Monday, June 22, 2009

Herbs: Casca-de-anta


scientific name: Drimys winteri other common names: Winter's cinnamon, canelo, aktarcin

growing areas: Native to Brazil; grows in forests from southern Mexico to Cape Horn, at the very tip of Argentina; also grown as an ornamental plant in England
physical description: It is a tree that grows up to 30 feet in height. It produces a lot of small white flowers with yellow centers and a small seed pod. The flowers have a fragrant scent, like jasmine, and the seeds are fleshy and aromatic. The leaves have a peppery taste and are used as a condiment.

traditional uses: The tree is named after Captain John Winter, who used the bark in the area of the Strait of Magellan to treat the crew of his ship, Elizabeth, for scurvy during the voyage of Sir Francis Drake's fleet around the world in the sixteenth century. His discovery of it as a remedy led to a great demand for the botanical in Europe.

In Brazil, according to Taylor, the bark is used as a treatment for respiratory ailments, asthma, gastrointestinal disorders such as dyspepsia, nausea, vomiting, and colic. It has sometimes been substituted for quinine to treat malaria. In Costa Rica, the bark is chewed to relieve toothaches, and an infusion is used to treat stomach disorders, said Morton.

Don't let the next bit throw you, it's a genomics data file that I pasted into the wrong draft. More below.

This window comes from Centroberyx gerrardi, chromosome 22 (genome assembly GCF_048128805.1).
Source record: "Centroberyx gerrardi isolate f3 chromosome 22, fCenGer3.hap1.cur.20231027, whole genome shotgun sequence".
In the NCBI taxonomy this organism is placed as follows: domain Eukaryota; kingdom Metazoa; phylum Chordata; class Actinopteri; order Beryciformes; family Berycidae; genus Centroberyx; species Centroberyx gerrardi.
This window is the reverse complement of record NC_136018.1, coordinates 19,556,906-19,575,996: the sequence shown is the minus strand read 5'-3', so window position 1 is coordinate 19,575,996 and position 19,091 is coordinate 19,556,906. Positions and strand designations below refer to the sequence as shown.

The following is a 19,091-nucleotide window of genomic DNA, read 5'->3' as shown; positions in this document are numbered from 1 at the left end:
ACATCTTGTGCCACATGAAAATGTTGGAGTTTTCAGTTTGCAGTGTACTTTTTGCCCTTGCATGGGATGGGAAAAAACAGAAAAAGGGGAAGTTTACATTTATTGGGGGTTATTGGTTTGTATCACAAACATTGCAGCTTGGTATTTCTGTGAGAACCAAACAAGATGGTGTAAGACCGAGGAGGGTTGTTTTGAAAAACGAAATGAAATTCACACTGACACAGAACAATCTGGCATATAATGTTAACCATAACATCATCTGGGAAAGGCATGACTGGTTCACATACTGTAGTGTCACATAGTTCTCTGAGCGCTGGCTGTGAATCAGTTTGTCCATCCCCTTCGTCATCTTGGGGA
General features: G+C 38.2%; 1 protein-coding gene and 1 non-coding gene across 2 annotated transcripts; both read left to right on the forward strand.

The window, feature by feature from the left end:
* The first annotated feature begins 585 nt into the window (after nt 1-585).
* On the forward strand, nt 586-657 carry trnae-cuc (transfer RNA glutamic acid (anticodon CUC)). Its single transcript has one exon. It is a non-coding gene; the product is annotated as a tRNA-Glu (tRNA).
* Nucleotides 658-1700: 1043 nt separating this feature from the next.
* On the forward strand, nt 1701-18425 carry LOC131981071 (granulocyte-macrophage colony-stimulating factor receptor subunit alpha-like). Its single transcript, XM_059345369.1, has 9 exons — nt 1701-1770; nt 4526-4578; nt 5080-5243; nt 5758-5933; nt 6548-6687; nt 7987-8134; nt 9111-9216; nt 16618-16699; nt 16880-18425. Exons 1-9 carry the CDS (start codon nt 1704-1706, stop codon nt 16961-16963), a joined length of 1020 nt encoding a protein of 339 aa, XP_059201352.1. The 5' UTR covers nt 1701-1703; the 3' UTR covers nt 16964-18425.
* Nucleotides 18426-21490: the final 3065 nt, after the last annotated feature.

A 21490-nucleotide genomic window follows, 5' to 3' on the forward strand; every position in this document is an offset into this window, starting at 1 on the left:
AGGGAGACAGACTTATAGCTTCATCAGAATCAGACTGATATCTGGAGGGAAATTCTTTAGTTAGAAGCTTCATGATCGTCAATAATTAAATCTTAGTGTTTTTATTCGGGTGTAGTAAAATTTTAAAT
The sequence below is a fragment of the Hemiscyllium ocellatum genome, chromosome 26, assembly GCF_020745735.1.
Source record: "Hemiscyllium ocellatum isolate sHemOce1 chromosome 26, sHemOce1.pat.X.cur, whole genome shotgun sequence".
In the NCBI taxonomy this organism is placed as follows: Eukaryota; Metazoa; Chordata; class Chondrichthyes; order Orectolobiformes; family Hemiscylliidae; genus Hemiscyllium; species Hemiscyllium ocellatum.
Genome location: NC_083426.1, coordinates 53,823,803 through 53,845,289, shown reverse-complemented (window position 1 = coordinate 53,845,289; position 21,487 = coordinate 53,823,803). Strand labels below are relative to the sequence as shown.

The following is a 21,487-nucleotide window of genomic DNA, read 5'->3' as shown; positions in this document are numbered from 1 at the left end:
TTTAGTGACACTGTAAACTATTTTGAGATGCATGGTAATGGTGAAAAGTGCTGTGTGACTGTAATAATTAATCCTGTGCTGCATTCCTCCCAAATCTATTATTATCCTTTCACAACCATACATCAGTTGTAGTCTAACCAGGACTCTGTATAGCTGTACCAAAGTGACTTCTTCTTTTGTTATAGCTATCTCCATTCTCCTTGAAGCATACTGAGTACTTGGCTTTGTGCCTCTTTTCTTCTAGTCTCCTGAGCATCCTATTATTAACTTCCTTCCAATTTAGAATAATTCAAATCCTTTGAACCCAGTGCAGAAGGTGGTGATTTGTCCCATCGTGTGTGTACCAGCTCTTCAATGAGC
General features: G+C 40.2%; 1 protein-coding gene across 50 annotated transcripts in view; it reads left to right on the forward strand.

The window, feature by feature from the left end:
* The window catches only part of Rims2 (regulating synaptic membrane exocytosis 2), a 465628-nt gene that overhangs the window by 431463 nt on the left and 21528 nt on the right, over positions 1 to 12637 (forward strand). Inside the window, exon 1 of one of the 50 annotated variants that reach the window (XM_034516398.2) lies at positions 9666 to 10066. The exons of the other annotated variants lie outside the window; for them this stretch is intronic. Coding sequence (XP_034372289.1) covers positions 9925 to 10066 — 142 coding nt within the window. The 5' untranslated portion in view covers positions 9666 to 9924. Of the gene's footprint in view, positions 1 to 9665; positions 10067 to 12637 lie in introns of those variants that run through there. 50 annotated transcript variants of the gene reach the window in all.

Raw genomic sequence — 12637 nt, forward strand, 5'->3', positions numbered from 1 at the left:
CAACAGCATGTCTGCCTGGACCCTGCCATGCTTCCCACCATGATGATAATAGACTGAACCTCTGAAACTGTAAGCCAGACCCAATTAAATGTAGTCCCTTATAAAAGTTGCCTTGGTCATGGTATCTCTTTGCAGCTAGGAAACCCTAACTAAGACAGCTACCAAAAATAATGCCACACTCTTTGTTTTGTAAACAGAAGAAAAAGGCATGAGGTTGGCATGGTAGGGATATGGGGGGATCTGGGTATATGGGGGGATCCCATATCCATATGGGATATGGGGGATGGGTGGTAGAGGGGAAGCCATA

availability and dosage: The bark is used as an infusion. It is not believed to be available in the United States.

contraindications: None noted.

special precautions: Consult your physician before beginning any use of an ethnobotanical substance for medicinal purposes. medical research: As with many botanical substances, studies done of the properties of casca-de-anta have relied on animal test subjects, not humans. But in using mice and guinea pigs, researchers in Brazil have come up with some findings that they believe point the way to further study of the plant as a human medicine, particularly in the treatment of diseases affecting the throat and lungs. In one case, mice who were suffering from a chemically induced swelling of the paw were shown to have significantly increased survival rates when given an extract of the plant. From this, the researchers concluded that the bark of casca-de-anta contained substances that had anti-inflammatory and anti-allergic properties, thus confirming its use as a folk medicine for the management of breathing problems such as asthma. In a different study, this time using guinea pigs suffering from chemically induced inflammations of the trachea, a major constituent of the bark known as polygodial was shown to interfere with constriction in the airway of the animals.

Another animal study, using mice, indicated that polygodial extracts had an antinociceptive action on animals suffering from the effects of acetic acid given internally. The acid has the effect of causing abdominal contractions, but in the test the plant extracts appeared to diminish the muscle activity, more so than aspirin and acetaminophen, two drugs used in the study for comparison.

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